Online game “Fortnite” enthusiasts attend the ESL Katowice Royale Featuring Fortnite Tournament during the Intel Extreme Masters Katowice 2019 event in Katowice on March 3, 2019. – World’s top gamers vie for $500,000 in prizes at Fortnite
Fortnite is evolving far beyond its status as a hit video game to become the meeting place, messaging service and increasingly central social gathering space for its millions of teen and tween players, according to a study released today by National Research Group.
“I think it offers a safe, playful way to be your authentic self,” said NRG CEO Jon Penn. “If you think of some of the pitfalls happening in social media, they want to do that in a way that’s inclusive, that provokes creativity. They’re talking, they’re commenting, they’re having a shared experience.”
Epic Games launched the Battle Royale-style title in Fall 2017, eventually releasing versions on just about every platform used for gaming, from PCs to consoles to mobile devices. It quickly spread and now claims an estimated 250 million players. Its free price, goofy humor, regularly evolving gameplay and wide availability fed its rapid growth.
Now Fortnite is generating more than $200 million a month in revenue, largely from the sale of season passes, digital goods and victory dances that allow players to customize their avatar and express themselves. Brands have increasingly tapped into the game with branded or sponsored goods, including content from the NFL, Nike and Lionsgate’s latest John Wick film.
NRG’s study found teen and tween players of Fortnite use the game is far more than a game, providing a safe place to relax and connect with friends.
(Image courtesy of National Research Group)
The NRG study found that 40 percent of teens 10 to 17 are playing Fortnite weekly, the highest percentage of any game title. Demographics of the game’s users skew younger, in a fashion similar to teens’ other online favorites, Netflix and YouTube. Two in three current users say they’re playing the game more this year than last, unusual for any games, which tend to lose momentum over time.
“Our research deconstructs the Fortnite phenomenon – a universe full of interesting paradoxes: it’s a competitive game that fosters deep community; it’s an immersive experience centered around lasting social connection; it’s a playground to be anybody, yet it’s where we can be our true authentic selves,” said Penn. “With polarization and divisiveness seemingly defining our culture, Fortnite presents a more hopeful Metaverse where community, inclusivity, creativity and authentic relationships can thrive.”
Along the way, the game has morphed into something beyond a game for those tweens and teens who play it. On average, the game occupies 25 percent of the free time of younger regular players (21 percent of all players), pulling relatively equally from just about everything else they do.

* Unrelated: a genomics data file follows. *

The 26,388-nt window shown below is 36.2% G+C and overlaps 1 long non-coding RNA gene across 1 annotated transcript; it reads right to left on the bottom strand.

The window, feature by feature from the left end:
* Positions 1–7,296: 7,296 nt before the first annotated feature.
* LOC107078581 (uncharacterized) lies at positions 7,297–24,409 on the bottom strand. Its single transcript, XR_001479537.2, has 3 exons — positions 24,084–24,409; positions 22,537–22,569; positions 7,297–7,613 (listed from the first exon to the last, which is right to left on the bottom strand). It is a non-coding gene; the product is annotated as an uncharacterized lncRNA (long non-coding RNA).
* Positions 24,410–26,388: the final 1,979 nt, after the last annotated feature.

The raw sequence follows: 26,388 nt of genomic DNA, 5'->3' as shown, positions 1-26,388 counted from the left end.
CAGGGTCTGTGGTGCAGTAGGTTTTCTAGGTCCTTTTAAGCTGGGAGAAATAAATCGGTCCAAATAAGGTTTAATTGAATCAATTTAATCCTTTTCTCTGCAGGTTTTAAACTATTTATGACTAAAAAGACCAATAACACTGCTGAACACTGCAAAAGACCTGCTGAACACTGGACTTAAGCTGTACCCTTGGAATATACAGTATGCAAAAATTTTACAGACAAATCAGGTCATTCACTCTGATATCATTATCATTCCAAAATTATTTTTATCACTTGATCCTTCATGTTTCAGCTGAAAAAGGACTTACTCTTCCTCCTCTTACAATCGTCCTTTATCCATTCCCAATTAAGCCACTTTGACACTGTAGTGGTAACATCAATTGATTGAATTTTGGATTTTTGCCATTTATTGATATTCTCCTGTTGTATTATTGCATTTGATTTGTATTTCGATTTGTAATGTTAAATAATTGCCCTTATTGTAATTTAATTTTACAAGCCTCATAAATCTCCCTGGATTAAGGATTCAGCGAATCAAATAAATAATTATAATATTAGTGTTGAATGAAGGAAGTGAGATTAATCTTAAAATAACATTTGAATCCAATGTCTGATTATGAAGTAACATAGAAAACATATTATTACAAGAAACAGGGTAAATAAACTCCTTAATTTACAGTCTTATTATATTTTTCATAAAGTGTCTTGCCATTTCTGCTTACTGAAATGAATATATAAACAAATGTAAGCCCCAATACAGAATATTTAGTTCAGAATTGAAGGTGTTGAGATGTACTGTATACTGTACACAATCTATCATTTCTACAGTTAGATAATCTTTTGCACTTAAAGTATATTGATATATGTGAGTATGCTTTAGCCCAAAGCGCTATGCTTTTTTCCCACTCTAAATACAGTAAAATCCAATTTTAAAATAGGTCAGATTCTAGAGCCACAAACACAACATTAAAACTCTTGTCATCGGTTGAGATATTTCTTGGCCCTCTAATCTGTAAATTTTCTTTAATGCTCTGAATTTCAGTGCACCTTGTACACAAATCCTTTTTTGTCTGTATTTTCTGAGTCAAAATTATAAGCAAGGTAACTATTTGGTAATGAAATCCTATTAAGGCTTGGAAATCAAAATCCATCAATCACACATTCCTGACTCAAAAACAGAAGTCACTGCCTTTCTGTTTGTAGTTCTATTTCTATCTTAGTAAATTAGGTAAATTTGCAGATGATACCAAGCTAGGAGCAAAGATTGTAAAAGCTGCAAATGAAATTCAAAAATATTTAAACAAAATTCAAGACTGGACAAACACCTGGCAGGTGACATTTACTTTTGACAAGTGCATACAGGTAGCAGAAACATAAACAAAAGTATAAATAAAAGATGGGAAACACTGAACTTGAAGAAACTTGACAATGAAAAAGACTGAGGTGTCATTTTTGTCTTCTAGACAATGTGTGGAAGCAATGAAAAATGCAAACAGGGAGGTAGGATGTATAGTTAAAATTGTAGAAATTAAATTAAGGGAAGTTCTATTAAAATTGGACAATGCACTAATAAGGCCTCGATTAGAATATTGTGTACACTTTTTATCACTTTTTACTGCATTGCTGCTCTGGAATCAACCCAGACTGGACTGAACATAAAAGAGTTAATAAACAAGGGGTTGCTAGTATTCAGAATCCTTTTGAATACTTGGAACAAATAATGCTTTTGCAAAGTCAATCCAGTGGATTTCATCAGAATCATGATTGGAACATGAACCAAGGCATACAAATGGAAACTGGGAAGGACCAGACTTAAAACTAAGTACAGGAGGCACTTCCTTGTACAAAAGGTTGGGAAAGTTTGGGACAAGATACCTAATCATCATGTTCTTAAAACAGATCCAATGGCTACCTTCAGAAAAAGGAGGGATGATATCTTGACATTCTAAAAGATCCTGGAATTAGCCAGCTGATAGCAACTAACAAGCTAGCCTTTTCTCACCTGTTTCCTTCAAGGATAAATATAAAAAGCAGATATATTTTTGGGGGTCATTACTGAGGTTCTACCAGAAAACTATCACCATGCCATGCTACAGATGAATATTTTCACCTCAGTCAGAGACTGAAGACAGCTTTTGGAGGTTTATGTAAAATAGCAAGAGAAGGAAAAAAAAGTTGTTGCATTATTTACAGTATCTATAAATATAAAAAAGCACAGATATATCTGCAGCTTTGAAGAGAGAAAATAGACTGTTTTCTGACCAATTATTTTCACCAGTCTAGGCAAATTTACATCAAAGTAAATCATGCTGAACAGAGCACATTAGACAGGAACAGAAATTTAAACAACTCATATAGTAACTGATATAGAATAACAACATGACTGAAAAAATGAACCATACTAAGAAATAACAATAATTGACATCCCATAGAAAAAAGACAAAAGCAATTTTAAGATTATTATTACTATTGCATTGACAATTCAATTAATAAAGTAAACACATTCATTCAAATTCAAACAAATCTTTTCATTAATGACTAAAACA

“Fortnite is the No.1 service teens are using, and audiences cite its social elements as the primary motivators for playing: it’s the best place to be my authentic self and to connect to what everyone is talking about, making me feel like I’m not alone,” according to the study.
Young players rate Fortnite highly in three key areas of sentiment: “connects me,” “worthwhile experience,” and “fun to use,” the study says. The game’s fans not only play, or watch other players, they also hang out routinely with each other in the game’s online lobby for hours.
“Fortnite is more than a game,” the study says, a “more positive digital space….seen as having a positive impact on users’ lives because they create a sense of community.” It also allows players to “escape the pressures of everyday life, in an immersive, inclusive environment.”
“It’s about being inclusive, stressing diversity, enhancing creativity,” Penn said. “It’s about innovation. It’s about not being afraid to fail.”
Surprisingly, the game’s everyone-against-everyone style, where all but 1 of 100 players will lose, actually contributes to its positive aspects, Penn said.
“The thing with social media is that they’re turning into quite competitive media. Everything you do is being judged,” Penn said. “Fortnite is highly competitive, but even though100 people are playing, and 99 are going to lose, Fortnite has become the place where it’s okay to fail. Losing actually helps.”
For brands, Fortnite is becoming an increasingly important channel for connecting particularly with younger males who typically don’t use traditional media or see advertising from there.
A February performance by EDM musician Marshmello held in a meadow on the game map attracted 10 million participants for its 10-minute duration, which surprised many casual observers and suggested the game’s potential to showcase sponsored entertainment of many kinds.
“This is an audience that’s really hard to find today,” Penn said. But, “If you’re the wrong film with the wrong message, (appearing on Fortnite) might be hurting the property. John Wick 3 was the perfect film for it.”
But to take advantage of that venue, brands will have to use different approaches than they might on any traditional platform or even many new ones.
“In an era defined by immersive experiences, every brand must think like an entertainment company to win and keep consumer attention,” the study says.
Methodology: NRG surveyed a nationally representative sample of 1,500 general consumers for one continuous week in March 2019.